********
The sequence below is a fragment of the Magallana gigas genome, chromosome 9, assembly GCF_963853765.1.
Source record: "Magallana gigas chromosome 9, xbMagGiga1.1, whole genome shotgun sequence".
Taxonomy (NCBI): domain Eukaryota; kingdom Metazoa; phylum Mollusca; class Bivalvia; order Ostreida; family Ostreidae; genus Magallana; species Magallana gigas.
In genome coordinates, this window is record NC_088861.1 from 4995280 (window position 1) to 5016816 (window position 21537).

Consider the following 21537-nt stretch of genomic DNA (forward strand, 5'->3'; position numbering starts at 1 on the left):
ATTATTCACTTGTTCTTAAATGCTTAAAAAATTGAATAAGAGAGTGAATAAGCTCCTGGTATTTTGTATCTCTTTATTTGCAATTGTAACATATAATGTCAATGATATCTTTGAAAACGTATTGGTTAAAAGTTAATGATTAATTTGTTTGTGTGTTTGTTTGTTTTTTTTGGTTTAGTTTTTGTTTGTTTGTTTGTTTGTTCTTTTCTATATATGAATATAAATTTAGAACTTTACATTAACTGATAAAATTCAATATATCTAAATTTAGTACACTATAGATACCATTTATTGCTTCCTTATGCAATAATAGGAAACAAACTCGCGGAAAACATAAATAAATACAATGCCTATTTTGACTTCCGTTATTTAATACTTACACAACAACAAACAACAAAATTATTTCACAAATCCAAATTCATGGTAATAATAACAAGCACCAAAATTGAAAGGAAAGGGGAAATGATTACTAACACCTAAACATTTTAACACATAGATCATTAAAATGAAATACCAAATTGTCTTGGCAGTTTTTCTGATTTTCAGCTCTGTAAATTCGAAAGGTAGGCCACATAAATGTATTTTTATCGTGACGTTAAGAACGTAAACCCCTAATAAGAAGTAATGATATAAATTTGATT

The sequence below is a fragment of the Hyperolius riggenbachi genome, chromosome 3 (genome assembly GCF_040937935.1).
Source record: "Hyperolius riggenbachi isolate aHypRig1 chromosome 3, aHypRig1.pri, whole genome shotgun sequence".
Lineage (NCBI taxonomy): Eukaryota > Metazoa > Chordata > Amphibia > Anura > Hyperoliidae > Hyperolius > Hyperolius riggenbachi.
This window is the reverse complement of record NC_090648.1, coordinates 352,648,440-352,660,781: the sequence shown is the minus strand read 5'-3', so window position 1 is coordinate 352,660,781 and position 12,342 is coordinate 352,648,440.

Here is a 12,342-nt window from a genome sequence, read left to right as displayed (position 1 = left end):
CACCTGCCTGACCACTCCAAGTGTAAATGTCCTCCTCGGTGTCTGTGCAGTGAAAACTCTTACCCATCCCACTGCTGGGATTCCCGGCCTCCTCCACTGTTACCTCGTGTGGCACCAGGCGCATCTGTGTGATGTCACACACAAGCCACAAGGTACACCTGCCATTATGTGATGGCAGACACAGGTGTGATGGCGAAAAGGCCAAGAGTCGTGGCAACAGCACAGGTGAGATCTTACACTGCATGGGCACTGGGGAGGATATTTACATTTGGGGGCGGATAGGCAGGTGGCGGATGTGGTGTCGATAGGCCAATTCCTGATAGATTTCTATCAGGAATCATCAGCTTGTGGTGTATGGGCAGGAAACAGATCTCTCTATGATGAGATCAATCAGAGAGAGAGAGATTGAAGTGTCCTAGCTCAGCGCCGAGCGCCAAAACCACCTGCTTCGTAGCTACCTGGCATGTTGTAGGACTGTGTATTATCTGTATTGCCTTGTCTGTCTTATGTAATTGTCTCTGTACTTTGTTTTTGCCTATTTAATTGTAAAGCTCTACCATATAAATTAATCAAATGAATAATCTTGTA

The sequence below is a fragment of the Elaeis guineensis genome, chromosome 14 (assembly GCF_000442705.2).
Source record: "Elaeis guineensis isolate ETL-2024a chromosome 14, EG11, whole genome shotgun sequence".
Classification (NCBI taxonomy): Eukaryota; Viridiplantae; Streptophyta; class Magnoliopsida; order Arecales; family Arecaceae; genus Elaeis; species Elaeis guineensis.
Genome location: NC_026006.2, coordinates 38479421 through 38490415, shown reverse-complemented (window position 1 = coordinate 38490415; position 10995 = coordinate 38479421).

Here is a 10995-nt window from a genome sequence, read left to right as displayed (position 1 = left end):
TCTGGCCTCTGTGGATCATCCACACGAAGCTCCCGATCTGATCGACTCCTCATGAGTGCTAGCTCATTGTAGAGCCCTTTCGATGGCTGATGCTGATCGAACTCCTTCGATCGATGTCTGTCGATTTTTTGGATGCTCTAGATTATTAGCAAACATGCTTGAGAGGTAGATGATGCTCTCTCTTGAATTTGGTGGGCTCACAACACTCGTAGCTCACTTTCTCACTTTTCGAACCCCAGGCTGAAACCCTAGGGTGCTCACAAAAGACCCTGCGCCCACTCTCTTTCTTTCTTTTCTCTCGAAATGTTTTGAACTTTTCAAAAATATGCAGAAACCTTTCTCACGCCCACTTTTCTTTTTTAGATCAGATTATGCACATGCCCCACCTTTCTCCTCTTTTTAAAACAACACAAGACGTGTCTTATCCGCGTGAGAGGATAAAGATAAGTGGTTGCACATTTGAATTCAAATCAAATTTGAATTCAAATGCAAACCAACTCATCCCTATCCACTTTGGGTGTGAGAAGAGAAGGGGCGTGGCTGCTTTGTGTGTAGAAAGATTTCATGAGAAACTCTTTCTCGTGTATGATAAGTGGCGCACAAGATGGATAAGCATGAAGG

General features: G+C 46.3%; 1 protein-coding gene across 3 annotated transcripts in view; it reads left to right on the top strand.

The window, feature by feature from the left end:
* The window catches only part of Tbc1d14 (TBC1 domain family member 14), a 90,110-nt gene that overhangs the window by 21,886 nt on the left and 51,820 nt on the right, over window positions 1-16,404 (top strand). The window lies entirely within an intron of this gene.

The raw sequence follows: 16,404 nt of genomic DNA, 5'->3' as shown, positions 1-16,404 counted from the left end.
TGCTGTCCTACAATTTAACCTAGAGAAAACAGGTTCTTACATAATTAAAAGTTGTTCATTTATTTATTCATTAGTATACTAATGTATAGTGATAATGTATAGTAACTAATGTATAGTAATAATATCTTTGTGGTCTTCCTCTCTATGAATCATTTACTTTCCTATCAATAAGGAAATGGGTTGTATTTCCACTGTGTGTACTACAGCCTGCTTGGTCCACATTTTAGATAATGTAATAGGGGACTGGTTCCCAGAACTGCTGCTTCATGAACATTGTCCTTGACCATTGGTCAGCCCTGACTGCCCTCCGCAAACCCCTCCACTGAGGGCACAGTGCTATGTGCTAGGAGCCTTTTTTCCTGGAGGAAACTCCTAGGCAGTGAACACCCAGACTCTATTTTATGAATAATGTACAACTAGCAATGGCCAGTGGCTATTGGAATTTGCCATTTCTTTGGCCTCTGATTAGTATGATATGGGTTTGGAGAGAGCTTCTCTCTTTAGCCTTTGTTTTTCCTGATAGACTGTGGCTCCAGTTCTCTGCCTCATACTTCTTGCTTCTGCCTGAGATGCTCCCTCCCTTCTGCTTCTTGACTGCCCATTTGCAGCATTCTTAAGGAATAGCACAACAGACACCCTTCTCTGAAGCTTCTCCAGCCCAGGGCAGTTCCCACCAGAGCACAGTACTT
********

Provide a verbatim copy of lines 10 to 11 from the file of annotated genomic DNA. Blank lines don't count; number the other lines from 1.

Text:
This window is the reverse complement of record NC_090648.1, coordinates 352,648,440-352,660,781: the sequence shown is the minus strand read 5'-3', so window position 1 is coordinate 352,660,781 and position 12,342 is coordinate 352,648,440.

Here is a 12,342-nt window from a genome sequence, read left to right as displayed (position 1 = left end):